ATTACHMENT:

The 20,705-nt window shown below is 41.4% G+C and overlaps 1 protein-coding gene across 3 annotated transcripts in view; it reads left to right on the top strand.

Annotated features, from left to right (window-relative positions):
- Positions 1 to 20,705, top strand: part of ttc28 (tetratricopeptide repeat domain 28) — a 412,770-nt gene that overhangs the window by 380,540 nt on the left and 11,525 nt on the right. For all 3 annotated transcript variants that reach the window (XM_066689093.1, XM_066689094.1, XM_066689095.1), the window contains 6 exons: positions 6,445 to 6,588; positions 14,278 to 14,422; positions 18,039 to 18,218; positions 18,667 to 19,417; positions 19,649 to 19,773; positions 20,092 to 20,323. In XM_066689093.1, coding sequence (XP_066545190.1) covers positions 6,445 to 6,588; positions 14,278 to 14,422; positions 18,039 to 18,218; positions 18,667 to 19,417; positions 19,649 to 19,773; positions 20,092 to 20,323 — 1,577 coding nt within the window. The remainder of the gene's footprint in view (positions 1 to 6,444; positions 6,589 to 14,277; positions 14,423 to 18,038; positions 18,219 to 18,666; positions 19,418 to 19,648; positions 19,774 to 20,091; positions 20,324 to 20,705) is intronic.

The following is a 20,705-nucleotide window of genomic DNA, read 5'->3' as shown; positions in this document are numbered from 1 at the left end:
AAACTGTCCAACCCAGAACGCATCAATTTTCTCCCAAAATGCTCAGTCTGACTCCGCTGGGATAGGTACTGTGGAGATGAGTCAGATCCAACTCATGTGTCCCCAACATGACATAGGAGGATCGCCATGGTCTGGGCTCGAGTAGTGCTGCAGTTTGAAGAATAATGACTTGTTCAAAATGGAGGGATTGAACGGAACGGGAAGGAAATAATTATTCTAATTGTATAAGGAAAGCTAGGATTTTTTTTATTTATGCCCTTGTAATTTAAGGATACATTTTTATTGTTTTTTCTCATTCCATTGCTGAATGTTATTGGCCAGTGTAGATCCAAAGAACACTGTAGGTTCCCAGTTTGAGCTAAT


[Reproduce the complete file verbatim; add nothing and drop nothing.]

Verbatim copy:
The 20,705-nt window shown below is 41.4% G+C and overlaps 1 protein-coding gene across 3 annotated transcripts in view; it reads left to right on the top strand.

Annotated features, from left to right (window-relative positions):
- Positions 1 to 20,705, top strand: part of ttc28 (tetratricopeptide repeat domain 28) — a 412,770-nt gene that overhangs the window by 380,540 nt on the left and 11,525 nt on the right. For all 3 annotated transcript variants that reach the window (XM_066689093.1, XM_066689094.1, XM_066689095.1), the window contains 6 exons: positions 6,445 to 6,588; positions 14,278 to 14,422; positions 18,039 to 18,218; positions 18,667 to 19,417; positions 19,649 to 19,773; positions 20,092 to 20,323. In XM_066689093.1, coding sequence (XP_066545190.1) covers positions 6,445 to 6,588; positions 14,278 to 14,422; positions 18,039 to 18,218; positions 18,667 to 19,417; positions 19,649 to 19,773; positions 20,092 to 20,323 — 1,577 coding nt within the window. The remainder of the gene's footprint in view (positions 1 to 6,444; positions 6,589 to 14,277; positions 14,423 to 18,038; positions 18,219 to 18,666; positions 19,418 to 19,648; positions 19,774 to 20,091; positions 20,324 to 20,705) is intronic.

The following is a 20,705-nucleotide window of genomic DNA, read 5'->3' as shown; positions in this document are numbered from 1 at the left end:
AAACTGTCCAACCCAGAACGCATCAATTTTCTCCCAAAATGCTCAGTCTGACTCCGCTGGGATAGGTACTGTGGAGATGAGTCAGATCCAACTCATGTGTCCCCAACATGACATAGGAGGATCGCCATGGTCTGGGCTCGAGTAGTGCTGCAGTTTGAAGAATAATGACTTGTTCAAAATGGAGGGATTGAACGGAACGGGAAGGAAATAATTATTCTAATTGTATAAGGAAAGCTAGGATTTTTTTTATTTATGCCCTTGTAATTTAAGGATACATTTTTATTGTTTTTTCTCATTCCATTGCTGAATGTTATTGGCCAGTGTAGATCCAAAGAACACTGTAGGTTCCCAGTTTGAGCTAAT